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  • 19 November 2020
  • 3 years

Raising Your Black Child to Be Resilient

Dr. Kennette Thigpen


The road to freedom, justice, and equality has not been an easy one for Black people. Blacks have been oppressed, mistreated, overlooked, dismissed, and ignored throughout our history. But that adversity has come with a positive antidote: resilience.

How can we raise our children to succeed in an often unjust world? We can’t shelter them from the oppression and injustice they will encounter. As much as we want to, we just can’t. It is not a matter of if they will experience discrimination, it is when. But we can teach our children how to respond to challenges and risks, and we can help to protect them by fostering their resilience.

What is resilience?

Resilience is the ability to bounce back in the face of adversity, to recover from trauma, to achieve positive outcomes despite significant obstacles. Resilience is a dynamic process in which a person adapts to setbacks and surmounts them. Resilience is not a personality trait or an attribute of an individual. It’s a learned ability that grows from experience—like building muscle strength and flexibility with exercise.

Resilient people choose their responses to what happens around them, understanding what they can and cannot control. They focus their efforts and their emotions on things they can influence or change.

What does research tell us about resilience?

How children respond to adversity—racial and otherwise—has been found by researchers to depend on “protective factors.” These include

  • Internal protective factors—such as personality traits, intellect, coping skills, emotional self-regulation, self-esteem, and life satisfaction
  • Family protective factors—such as family coherence, a stable parent, strong parent-child relationships, and spousal support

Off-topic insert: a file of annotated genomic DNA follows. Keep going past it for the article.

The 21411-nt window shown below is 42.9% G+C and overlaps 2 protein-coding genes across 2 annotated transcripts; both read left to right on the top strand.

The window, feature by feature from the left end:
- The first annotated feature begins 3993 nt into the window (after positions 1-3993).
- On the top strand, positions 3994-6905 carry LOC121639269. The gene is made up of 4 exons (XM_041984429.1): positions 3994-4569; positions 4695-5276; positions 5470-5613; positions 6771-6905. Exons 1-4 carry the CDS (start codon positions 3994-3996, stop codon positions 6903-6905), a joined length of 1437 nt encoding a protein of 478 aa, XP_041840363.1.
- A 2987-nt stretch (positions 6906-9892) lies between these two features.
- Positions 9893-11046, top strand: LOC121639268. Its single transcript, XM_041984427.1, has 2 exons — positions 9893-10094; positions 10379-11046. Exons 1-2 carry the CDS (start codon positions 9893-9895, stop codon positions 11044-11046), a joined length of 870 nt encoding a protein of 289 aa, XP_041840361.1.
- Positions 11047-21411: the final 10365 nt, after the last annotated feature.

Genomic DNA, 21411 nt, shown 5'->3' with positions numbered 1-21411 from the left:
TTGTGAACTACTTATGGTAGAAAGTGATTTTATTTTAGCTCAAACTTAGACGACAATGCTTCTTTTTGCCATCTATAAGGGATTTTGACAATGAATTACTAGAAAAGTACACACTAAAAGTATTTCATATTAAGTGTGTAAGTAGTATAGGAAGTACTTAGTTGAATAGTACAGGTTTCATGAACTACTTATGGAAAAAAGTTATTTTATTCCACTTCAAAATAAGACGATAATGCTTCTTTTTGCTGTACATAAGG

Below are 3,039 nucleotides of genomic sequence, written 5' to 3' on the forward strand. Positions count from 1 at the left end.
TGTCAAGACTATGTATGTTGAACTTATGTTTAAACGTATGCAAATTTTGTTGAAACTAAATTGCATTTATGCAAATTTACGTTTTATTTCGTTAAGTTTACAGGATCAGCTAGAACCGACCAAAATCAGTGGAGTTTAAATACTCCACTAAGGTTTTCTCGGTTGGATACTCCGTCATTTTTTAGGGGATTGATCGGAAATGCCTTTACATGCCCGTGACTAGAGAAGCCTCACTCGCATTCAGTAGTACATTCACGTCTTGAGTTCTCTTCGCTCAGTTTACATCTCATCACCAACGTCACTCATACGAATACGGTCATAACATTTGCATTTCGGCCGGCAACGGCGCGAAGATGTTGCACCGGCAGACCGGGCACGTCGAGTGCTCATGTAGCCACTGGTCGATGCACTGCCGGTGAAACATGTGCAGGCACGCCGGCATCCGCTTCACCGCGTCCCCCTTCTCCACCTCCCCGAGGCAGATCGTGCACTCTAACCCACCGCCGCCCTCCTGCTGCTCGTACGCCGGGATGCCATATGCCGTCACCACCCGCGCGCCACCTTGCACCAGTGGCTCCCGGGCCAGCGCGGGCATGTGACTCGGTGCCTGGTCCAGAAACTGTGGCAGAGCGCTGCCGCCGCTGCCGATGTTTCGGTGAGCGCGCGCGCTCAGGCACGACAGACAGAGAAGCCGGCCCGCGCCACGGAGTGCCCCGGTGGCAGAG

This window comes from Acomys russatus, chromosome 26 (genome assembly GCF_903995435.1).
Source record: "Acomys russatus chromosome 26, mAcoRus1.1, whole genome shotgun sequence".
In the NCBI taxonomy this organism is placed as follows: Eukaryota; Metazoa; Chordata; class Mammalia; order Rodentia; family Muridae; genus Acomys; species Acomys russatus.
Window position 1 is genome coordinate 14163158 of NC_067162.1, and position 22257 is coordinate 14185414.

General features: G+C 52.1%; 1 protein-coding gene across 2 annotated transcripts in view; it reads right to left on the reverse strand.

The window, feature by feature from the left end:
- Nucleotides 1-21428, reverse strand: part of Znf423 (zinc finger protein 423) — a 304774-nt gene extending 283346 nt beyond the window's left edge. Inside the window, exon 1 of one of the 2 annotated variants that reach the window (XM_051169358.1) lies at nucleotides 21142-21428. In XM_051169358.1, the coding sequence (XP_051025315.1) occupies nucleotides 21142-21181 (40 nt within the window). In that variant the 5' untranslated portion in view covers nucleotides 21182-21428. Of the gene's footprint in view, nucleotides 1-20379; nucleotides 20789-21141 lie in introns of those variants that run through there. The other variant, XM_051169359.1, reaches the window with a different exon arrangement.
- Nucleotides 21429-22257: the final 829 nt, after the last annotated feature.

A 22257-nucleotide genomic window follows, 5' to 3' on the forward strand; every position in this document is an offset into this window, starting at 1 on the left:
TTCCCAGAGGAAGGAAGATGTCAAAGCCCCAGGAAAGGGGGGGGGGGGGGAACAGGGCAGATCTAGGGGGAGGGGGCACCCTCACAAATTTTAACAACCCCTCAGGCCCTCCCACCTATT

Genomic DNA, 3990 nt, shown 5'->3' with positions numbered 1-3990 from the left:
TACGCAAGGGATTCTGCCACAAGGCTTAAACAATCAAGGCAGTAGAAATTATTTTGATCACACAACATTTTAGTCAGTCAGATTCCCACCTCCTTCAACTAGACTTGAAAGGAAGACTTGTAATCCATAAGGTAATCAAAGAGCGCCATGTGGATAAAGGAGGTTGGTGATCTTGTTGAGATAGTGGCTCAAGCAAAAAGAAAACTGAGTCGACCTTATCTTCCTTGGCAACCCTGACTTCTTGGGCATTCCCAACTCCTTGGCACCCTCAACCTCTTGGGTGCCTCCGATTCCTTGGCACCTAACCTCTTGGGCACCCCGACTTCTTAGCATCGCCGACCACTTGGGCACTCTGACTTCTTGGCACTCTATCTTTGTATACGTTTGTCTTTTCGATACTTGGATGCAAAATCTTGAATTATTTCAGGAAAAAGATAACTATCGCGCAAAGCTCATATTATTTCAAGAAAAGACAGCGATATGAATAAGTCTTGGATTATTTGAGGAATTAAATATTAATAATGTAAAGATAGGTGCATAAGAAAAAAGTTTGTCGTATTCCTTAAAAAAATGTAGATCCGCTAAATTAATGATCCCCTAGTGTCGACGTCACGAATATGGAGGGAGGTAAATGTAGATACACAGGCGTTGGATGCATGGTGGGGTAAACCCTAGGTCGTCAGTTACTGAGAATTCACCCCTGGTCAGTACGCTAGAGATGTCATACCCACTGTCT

• Community protective factors—such as peer relationships, nonfamily relationships, and religion or spirituality

The more protective factors a child has, the more resilient they are likely to be in the face of adversity.

Positive racial identity is another protective factor that helps Black children, in particular, be resilient. Racial socialization influences children’s racial identity and self-concept. By building a strong positive Black identity in our children—pride in being Black and a healthy sense of self-worth—we provide a protective armor against the too-common negative perceptions of Blacks in our society.

Fostering emotional self-regulation is also of special importance for Black children. Emotionally well-regulated children generally display a positive mood, are optimistic, and demonstrate empathy and prosocial behavior with peers. Children who can understand emotions are better able to see how their behaviors and social interactions are perceived by others. The unfortunate reason this is important is that the emotional expressions of Blacks are often misread as hostile, angry, or excessively reactionary.

How can we foster resilience in our Black children (and in ourselves)?

Teaching our children any important life skill involves modeling the behavior we want them to learn. That’s particularly true when it comes to resilience. So, the following suggestions aren’t just for your children. They’re for the adults in your child’s life, too. The more resilience you, as a parent, demonstrate in the face of adversity, the more your children will take these lessons to heart and the more likely they will be to grow up to be resilient adults:

1. Recognize that learning comes from experience.

  • When a baby is learning to walk, they don’t fall once and give up trying. As parents, we don’t pick them up when they fall and carry them where they need to go. No, we encourage them to get up and try again and offer support as needed. That’s an early lesson in resilience.
  • As children grow older, the stakes get higher. Children learn from their interactions, and they grow stronger and more confident when they encounter setbacks and discover that they can deal with them. Allowing children to have these experiences in a semi-controlled environment is the way to ensure they develop the skills they need to become resilient when things go wrong. Sometimes, we must move out of our children’s way. We need to let them experience some of the pain of life to allow the growth and healing to take place.

2. Help your children learn from adversity.

  • Every challenge we face has the potential to strengthen us and give us new skills to use in conquering future challenges. But setbacks can also be painful. When your child experiences adversity, help them use it as a learning opportunity. Talk about what has happened, acknowledge their feelings, and ask them how they might deal with that challenge or obstacle if they encounter it again.